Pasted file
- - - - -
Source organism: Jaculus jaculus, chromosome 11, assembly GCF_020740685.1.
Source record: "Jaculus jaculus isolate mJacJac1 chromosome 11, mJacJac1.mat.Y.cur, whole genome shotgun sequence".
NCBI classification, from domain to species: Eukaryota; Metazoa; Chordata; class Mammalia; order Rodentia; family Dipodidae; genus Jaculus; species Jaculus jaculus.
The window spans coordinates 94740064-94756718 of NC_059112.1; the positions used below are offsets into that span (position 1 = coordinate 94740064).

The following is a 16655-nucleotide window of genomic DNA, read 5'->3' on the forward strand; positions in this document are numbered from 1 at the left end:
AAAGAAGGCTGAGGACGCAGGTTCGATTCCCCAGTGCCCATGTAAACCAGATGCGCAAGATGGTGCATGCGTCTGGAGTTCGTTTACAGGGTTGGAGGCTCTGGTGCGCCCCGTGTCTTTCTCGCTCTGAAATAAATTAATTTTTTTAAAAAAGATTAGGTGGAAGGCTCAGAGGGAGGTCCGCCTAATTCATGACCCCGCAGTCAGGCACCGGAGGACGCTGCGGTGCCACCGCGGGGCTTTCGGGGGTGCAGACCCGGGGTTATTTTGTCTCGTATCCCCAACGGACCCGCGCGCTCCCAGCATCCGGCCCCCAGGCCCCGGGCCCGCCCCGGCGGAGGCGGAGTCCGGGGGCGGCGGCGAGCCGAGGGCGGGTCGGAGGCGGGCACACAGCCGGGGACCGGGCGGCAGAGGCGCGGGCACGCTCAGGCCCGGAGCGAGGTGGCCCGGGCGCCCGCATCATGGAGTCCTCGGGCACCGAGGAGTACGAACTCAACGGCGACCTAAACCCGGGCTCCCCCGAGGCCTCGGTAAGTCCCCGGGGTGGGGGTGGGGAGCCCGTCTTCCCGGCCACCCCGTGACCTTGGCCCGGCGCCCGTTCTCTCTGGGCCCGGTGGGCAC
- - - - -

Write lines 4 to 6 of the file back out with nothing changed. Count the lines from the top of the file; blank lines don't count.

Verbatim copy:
The window spans coordinates 94740064-94756718 of NC_059112.1; the positions used below are offsets into that span (position 1 = coordinate 94740064).

The following is a 16655-nucleotide window of genomic DNA, read 5'->3' on the forward strand; positions in this document are numbered from 1 at the left end:
AAAGAAGGCTGAGGACGCAGGTTCGATTCCCCAGTGCCCATGTAAACCAGATGCGCAAGATGGTGCATGCGTCTGGAGTTCGTTTACAGGGTTGGAGGCTCTGGTGCGCCCCGTGTCTTTCTCGCTCTGAAATAAATTAATTTTTTTAAAAAAGATTAGGTGGAAGGCTCAGAGGGAGGTCCGCCTAATTCATGACCCCGCAGTCAGGCACCGGAGGACGCTGCGGTGCCACCGCGGGGCTTTCGGGGGTGCAGACCCGGGGTTATTTTGTCTCGTATCCCCAACGGACCCGCGCGCTCCCAGCATCCGGCCCCCAGGCCCCGGGCCCGCCCCGGCGGAGGCGGAGTCCGGGGGCGGCGGCGAGCCGAGGGCGGGTCGGAGGCGGGCACACAGCCGGGGACCGGGCGGCAGAGGCGCGGGCACGCTCAGGCCCGGAGCGAGGTGGCCCGGGCGCCCGCATCATGGAGTCCTCGGGCACCGAGGAGTACGAACTCAACGGCGACCTAAACCCGGGCTCCCCCGAGGCCTCGGTAAGTCCCCGGGGTGGGGGTGGGGAGCCCGTCTTCCCGGCCACCCCGTGACCTTGGCCCGGCGCCCGTTCTCTCTGGGCCCGGTGGGCAC